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More about Valuation Discounts

Gift Entitled to Minority Interest Discount Even if Recipient Not Minority Owner

Gift tax is assessed on the FMV of the property when it is transferred, not the value when it was held by the original owner or will be held by the receiver. For example, you give your son 20 percent of your business interest for three consecutive years. The taxable value of each year's gift would reflect a minority discount in the year of the gift, even though in year three your son has become the controlling shareholder.

Gift Entitled to Minority Interest Discount Even if Recipient's Family Controls Business

The identity of the receiver of the gift doesn't affect the application of a minority interest discount. Gift tax is assessed on the FMV of the property--the value if it was being transferred to a total stranger. For example, if you give each of your four children a 25 percent interest in your business, each interest will be entitled to a minority interest discount even though the business remains in the family and the minority shareholders may not be treated as harshly as an outside minority shareholder.

Minority Interest Discount May Be Offset by Swing Vote Premium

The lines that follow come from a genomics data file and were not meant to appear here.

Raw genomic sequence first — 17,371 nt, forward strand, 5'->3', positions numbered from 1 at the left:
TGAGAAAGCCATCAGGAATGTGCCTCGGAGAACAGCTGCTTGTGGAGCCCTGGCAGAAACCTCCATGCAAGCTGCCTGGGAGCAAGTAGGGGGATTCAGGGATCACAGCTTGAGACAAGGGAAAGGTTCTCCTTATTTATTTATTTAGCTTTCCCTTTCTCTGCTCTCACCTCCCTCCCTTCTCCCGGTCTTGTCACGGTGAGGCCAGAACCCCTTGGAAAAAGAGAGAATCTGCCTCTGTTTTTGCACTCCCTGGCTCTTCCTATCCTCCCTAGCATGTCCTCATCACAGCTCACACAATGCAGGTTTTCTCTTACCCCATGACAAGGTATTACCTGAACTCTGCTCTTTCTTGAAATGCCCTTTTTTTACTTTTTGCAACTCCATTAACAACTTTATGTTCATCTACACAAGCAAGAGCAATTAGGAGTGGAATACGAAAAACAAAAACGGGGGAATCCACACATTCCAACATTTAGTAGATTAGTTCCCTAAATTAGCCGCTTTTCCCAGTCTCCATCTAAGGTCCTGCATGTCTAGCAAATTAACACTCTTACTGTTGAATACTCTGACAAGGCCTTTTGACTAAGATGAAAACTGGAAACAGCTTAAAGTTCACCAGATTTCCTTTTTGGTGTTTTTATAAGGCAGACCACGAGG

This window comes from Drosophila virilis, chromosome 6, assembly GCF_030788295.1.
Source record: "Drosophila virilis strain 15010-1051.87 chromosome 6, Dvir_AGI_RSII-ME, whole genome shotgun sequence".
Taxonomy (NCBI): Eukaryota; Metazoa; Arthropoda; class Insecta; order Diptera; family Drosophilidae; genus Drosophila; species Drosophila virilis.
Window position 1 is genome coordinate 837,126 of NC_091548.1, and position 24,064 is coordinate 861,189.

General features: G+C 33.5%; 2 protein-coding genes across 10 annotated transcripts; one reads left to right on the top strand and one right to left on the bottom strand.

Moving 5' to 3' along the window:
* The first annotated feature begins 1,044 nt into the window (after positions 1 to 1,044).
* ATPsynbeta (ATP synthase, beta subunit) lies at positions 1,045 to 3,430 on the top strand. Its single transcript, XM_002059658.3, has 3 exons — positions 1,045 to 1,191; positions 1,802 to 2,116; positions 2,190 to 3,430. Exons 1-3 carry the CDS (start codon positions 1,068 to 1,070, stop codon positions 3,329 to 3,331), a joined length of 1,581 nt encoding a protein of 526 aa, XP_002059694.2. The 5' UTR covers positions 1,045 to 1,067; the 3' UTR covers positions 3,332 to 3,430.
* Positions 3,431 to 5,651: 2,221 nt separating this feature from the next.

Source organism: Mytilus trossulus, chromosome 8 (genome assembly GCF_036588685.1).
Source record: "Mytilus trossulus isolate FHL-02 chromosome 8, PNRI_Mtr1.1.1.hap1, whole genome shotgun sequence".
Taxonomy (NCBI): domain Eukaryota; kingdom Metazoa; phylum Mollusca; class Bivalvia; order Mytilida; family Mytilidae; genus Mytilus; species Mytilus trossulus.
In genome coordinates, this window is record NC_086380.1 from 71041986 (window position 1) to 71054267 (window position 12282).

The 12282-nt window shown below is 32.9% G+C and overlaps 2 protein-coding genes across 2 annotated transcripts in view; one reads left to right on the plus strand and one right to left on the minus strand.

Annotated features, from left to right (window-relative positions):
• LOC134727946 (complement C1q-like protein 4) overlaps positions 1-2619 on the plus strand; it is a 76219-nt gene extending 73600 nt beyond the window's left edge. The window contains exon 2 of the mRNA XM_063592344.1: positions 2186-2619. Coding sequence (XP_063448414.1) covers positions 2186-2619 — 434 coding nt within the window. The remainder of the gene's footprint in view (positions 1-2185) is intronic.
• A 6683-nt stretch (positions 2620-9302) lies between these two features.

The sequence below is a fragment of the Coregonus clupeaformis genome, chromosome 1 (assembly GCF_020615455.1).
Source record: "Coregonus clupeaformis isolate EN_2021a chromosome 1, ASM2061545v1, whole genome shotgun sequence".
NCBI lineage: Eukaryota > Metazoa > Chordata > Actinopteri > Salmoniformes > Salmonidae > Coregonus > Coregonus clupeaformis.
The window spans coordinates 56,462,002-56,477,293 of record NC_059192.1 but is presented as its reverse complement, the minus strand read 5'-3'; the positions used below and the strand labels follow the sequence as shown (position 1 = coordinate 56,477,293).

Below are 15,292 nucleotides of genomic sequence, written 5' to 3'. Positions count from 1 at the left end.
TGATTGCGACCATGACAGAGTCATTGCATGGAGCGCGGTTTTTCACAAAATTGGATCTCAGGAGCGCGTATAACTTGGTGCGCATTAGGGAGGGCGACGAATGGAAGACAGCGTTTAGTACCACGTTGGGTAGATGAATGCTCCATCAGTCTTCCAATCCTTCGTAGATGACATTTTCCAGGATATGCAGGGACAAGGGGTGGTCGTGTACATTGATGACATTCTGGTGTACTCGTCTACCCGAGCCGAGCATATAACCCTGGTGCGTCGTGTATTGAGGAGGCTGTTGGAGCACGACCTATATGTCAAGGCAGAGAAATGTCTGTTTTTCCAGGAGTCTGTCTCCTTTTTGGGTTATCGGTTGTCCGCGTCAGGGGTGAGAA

Though a minority interest can't control the company on its own, it may represent enough stock to constitute a swing vote—when combined with another block of stock. As a result, the IRS may argue that the value of the interest should be increased with a swing vote premium. The increase resulting from the premium is generally smaller than the minority interest discount.

How Do You Know What is an Appropriate Valuation Discount?

You Will Need a Business Appraiser

You will definitely need a qualified business appraiser to determine an appropriate discount. There are many factors that enter into a business valuation, and specific facts surrounding the transfer will weigh heavily into the discount. If you are making gifts over a period of years, you should probably undertake a valuation with each gift. It is recommended that the valuation be conducted as closely as possible to the time of transfer.

Caution: The IRS could assess a penalty if the valuation discount used is deemed incorrect, but generally the chances of a penalty are reduced when an appraiser is used.

 

 

This material was prepared by Broadridge Investor Communication Solutions, Inc., and does not necessarily represent the views of The Retirement Group or FSC Financial Corp. This information should not be construed as investment advice. Neither the named Representatives nor Broker/Dealer gives tax or legal advice. All information is believed to be from reliable sources; however, we make no representation as to its completeness or accuracy. The publisher is not engaged in rendering legal, accounting or other professional services. If other expert assistance is needed, the reader is advised to engage the services of a competent professional. Please consult your Financial Advisor for further information or call 800-900-5867.